The Legislature codified the ABC test with AB 5, which took effect in 2020. AB 5’s scope has been litigated, and cleanup legislation amended AB 5 with AB 2257 in the fall 2020. As a result of the amendments, California granted many industry-specific exemptions to the ABC test, prompting continued mass lobbying efforts by additional industries that have historically operated as contract workers, and wish to continue doing so. Well over 60 types of work are now exempt from the ABC test, including event planners, performers, artists, many content creators, lawyers, doctors, insurance agents, real estate agents, hairstylists and others, which are subject to the less stringent common law Borello test as to employment status. AB 2257 also expanded AB 5’s “business to business” exemption, granting increased flexibility for sole proprietors to act as independent contractors.
Although the gig economy did not get an industry exemption from the legislation, it did back a successful direct voter appeal in November 2020 with Proposition 22. Under this Proposition, many gig economy companies can continue to treat drivers as independent contractors, so long as workers are provided with wage and benefits guarantees. Other industries, such as court reporting, drivers, deliverers and journalists, have sued the state to enjoin enforcement of the law. However truckers suffered a recent setback at the 9th Circuit, which found that the FAAA does not preempt enforcement of AB 5 for independent drivers.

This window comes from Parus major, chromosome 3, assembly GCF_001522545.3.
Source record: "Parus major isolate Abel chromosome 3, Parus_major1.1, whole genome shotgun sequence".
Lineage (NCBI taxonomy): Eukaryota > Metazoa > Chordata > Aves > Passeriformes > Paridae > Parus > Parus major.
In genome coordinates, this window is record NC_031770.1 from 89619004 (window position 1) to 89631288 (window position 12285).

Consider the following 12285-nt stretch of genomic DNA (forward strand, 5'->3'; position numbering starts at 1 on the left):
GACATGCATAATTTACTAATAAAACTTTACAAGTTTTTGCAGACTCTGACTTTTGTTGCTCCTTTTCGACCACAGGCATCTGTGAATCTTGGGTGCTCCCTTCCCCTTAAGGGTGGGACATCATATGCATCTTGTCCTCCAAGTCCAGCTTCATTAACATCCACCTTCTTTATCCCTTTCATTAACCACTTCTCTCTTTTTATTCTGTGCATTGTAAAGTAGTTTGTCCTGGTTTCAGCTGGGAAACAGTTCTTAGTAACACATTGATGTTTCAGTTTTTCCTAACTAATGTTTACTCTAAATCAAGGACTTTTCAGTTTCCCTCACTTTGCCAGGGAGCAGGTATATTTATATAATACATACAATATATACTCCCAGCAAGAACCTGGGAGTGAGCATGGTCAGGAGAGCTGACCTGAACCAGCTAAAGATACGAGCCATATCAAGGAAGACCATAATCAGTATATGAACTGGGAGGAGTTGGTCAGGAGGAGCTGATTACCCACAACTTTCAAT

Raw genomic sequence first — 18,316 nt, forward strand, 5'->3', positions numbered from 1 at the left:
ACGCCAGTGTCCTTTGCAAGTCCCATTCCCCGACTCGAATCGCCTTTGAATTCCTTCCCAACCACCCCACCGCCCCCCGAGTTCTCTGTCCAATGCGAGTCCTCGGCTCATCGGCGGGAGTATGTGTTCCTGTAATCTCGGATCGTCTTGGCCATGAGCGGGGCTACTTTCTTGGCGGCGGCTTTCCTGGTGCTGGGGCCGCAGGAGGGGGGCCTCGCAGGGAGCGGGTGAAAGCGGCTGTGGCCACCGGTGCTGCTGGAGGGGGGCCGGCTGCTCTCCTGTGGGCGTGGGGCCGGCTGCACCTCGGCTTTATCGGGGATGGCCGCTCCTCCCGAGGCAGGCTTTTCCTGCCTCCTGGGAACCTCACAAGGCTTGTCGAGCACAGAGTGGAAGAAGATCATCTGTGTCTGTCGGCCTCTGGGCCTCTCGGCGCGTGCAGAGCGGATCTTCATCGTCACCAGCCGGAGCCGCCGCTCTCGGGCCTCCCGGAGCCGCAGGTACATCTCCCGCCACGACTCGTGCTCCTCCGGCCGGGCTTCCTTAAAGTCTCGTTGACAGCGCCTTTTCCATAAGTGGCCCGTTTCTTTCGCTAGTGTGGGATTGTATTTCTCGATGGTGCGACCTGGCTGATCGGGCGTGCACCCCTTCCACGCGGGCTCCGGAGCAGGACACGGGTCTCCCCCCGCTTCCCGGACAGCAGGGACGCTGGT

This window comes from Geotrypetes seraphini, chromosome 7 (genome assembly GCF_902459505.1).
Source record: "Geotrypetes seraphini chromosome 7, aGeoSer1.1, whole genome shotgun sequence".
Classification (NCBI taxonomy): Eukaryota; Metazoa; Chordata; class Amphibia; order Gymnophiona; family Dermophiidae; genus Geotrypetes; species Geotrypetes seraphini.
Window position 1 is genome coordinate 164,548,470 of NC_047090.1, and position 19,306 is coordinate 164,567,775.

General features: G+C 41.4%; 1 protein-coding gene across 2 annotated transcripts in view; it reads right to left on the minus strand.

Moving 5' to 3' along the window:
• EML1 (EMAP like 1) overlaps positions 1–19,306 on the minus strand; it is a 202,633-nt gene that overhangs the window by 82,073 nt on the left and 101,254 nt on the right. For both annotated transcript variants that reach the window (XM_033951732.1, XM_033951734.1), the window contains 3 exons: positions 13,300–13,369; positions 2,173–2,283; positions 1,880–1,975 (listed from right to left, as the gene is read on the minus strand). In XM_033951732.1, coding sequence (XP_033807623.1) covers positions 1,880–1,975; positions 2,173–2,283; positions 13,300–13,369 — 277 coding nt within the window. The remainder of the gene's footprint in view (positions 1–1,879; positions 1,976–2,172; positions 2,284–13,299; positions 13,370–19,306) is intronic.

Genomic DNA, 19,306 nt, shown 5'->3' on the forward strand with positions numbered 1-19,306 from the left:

Looking ahead, whether a company contracts with individuals or other businesses, employee vs. contractor status remains a high volume area for litigation. Since astronomical penalties can result from claims like unpaid wages, failure to provide breaks and expense reimbursements (to name a few), misclassified workers remains an ongoing risk.
Companies should carefully evaluate their use of contract labor, even if through an intermediate company, where the workers are subject to contract provisions with heavy company control or where the work performed is essential to the company’s business. Companies may want to consider using indemnification clauses in their contracts with other businesses as well as arbitration agreements with class action waivers that apply to third party workers (but beware of making these agreements mandatory, as AB 51’s ban is still being challenged in court). The use of contract labor is likely to come under heavier scrutiny under the new Department of Labor.
As noted above, the “new normal” will usher in new employment law challenges in California for years to come.